Here’s an excellent SPOILER-FREE review of the series finale:
[b]"Sozin's Comet" Produces an Epic Season Finale for "Avatar the Last Airbender"[/b]
By Ed Liu
07-18-2008, 1:00 AM Fans of Nickelodeon's [i]Avatar the Last Airbender[/i] have had a long and frustrating wait for the conclusion to book 3. That wait is finally over as "Sozin's Comet," the show's four-part season finale, finally hits the airwaves on July 19. The wait was worth it. "Sozin's Comet" truly is the culmination of the preceding 57 episodes, expertly utilizing its extended running time to give this season of [i]Avatar[/i] the finale that it deserves.
The astronomic event of the title has been a looming threat since the show’s first season. A century earlier, the arrival of Sozin’s Comet (and its amplifying effect on the Fire Nation’s forces) was used by Firelord Sozin to launch a genocidal attack that exterminated the Air Nomads. The comet’s return again threatens the world’s stability, with only the Avatar Aang and his small group of friends standing in the way of Firelord Ozai and a complete and irrevocable Fire Nation victory. The stakes are impossibly high, and “Sozin’s Comet” plays this tension to the hilt.
While waiting for the finale, a common topic of discussion among Avatar fans has been, “Will Aang kill Firelord Ozai?” Ozai’s monstrous and irredeemable nature has only been matched by Aang’s benevolence and fundamentally non-violent character. What has gone unstated up to now serves to drive the first hour of the show, as Aang grapples with the fact that the confrontation that he has been preparing for seems destined to end with the death of one opponent at the hands of the other, flying directly against every ethical and moral precept that defines him as a person. To the show’s credit, they tackle this subject head-on, with Aang’s ethical dilemma driving the first and second episodes of the show. Little else can be said without spoiling the entire plot, but the resolution to the dilemma manages to be quite satisfying while staying true to all the characters.
The third and fourth episodes are marked by four-pronged combat pitting Aang and his allies against Ozai, the malevolent Princess Azula, and the forces of the Fire Nation. These extended battle sequences range from vast, sweeping battles involving casts of thousands to extremely personal, intimate, face-to-face duels. Both are handled with equal skill and inventiveness, yielding up pulse-pounding thrills and heart-stopping reversals, along with some of the most sophisticated action animation ever seen on this show or, for that matter, any American action cartoon to date. It comes as little surprise to find the concluding episodes were directed by Joaquim Dos Santos, one of our favorite action animation directors, but he shows equal skill at the slower scenes, including one moving reconciliation and the quiet coda that ties off many of the remaining loose ends of the series.
Earlier two-part episodes of Avatar haven’t always been very tightly coupled to each other. However, the epic scope of “Sozin’s Comet” truly needs its four half-hour chapters to tell the story that concludes this season of the show. It manages its running time just about perfectly, using every moment either to drive the plot forward or to ratchet up the tension and raise the stakes for Aang and his friends. The only serious complaint that can be leveled at this season finale is that the voice of an important new character is a bit too hard to understand, which is quite serious considering the importance of the character’s words to the conclusion. A more serious criticism is that the quality and emotional heft of “Sozin’s Comet” makes the first half of book 3 seem even less substantial in hindsight. Perhaps rewatching the entire season again will make the larger plan clearer, but at the moment, “Sozin’s Comet” makes many of the episodes up to “Day of Black Sun” seem like entertaining but ultimately unimportant filler.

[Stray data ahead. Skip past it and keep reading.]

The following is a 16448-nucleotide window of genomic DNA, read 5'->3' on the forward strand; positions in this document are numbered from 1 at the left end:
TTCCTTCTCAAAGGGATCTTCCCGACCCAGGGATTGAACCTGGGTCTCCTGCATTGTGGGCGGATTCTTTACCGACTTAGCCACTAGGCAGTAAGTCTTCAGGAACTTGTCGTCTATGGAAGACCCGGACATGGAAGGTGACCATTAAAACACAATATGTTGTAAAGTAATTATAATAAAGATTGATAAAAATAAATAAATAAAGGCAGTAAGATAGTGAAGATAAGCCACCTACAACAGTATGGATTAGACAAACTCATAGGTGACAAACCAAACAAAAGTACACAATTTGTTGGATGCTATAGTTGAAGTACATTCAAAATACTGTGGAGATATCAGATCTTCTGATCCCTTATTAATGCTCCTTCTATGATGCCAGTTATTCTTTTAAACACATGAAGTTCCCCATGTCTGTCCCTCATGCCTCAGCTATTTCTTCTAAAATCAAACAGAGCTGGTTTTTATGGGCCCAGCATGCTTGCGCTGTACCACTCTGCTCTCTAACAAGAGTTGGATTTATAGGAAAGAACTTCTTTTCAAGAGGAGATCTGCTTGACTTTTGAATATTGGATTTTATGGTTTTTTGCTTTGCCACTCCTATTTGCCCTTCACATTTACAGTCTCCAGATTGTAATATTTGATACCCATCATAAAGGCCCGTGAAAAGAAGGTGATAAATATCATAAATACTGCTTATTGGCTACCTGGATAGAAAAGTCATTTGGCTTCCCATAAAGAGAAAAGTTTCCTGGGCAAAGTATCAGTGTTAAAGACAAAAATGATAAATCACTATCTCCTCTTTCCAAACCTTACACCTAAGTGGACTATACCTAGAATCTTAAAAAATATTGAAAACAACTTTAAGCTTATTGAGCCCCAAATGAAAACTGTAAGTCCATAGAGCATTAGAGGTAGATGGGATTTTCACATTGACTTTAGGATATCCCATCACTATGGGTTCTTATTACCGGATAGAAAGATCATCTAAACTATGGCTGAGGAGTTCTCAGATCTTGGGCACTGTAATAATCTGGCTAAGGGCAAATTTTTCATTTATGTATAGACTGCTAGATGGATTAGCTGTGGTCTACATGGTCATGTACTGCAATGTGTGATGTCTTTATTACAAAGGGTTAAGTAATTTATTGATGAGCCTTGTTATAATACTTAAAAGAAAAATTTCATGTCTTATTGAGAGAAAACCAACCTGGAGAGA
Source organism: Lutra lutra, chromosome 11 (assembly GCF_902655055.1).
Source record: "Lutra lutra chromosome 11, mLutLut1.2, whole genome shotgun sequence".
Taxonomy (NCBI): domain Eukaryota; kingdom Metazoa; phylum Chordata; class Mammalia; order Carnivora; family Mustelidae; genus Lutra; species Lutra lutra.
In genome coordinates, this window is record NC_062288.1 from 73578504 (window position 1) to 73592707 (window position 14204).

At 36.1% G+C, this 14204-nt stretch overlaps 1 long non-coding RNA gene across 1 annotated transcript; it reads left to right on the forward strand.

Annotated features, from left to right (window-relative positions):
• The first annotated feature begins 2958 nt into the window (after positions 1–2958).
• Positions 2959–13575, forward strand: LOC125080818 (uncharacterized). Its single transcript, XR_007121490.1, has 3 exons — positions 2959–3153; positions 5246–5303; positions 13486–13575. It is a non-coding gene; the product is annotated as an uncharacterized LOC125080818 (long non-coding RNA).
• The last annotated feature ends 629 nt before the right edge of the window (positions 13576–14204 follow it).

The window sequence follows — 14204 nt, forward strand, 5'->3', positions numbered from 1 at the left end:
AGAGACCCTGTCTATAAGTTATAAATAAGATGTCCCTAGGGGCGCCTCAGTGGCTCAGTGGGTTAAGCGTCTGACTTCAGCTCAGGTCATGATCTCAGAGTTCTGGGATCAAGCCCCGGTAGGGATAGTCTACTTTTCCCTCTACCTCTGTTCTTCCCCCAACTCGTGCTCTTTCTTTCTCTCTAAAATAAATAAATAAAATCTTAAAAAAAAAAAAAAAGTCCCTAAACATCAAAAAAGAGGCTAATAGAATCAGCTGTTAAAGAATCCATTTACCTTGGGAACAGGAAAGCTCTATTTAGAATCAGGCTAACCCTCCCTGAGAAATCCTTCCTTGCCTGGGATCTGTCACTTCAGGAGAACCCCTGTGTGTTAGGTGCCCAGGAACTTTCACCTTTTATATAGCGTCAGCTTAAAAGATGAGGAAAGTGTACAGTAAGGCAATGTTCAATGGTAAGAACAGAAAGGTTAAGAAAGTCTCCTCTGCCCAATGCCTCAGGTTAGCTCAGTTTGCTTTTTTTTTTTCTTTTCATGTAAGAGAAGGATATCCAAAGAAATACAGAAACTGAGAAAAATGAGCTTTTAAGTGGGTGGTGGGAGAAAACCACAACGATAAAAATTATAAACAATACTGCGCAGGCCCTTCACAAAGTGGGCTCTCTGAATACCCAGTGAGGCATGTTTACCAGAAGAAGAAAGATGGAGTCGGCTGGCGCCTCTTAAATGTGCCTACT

The sense of finality to “Sozin’s Comet” is also noteworthy. Franchises seem to be the theme of the day at many media companies, with many movies and TV shows getting more and more brazen at leaving doors wide open for interminable sequels and spin-offs. There are definitely unresolved plot elements and unanswered questions by the end of “Sozin’s Comet,” and it is unquestionable that Avatar’s creators, its fans, and Nickelodeon all want more stories set in the richly engrossing Avatar world. Even so, “Sozin’s Comet” provides a powerful sense of closure to Aang’s story. This tale is Finished. Those dangling plot threads aren’t an invitation to more direct follow-ups as much as they’re just reminders that life is messy and we don’t always get answers to the questions that we have. If there is to be more Avatar in the future, one hopes that it will not pick up where this show left off, but strike off in a bold new direction instead.
One thing is certain: with “Sozin’s Comet,” the bar has been set almost impossibly high for any future Avatar tales. Despite an uneven first half to the third season, this season finale easily cements Avatar’s position as one of the finest animated television series ever made. The cast and crew of Avatar has produced a work that is truly exceptional, and “Sozin’s Comet” manages to produce a truly satisfying conclusion while still leaving us hungry for more.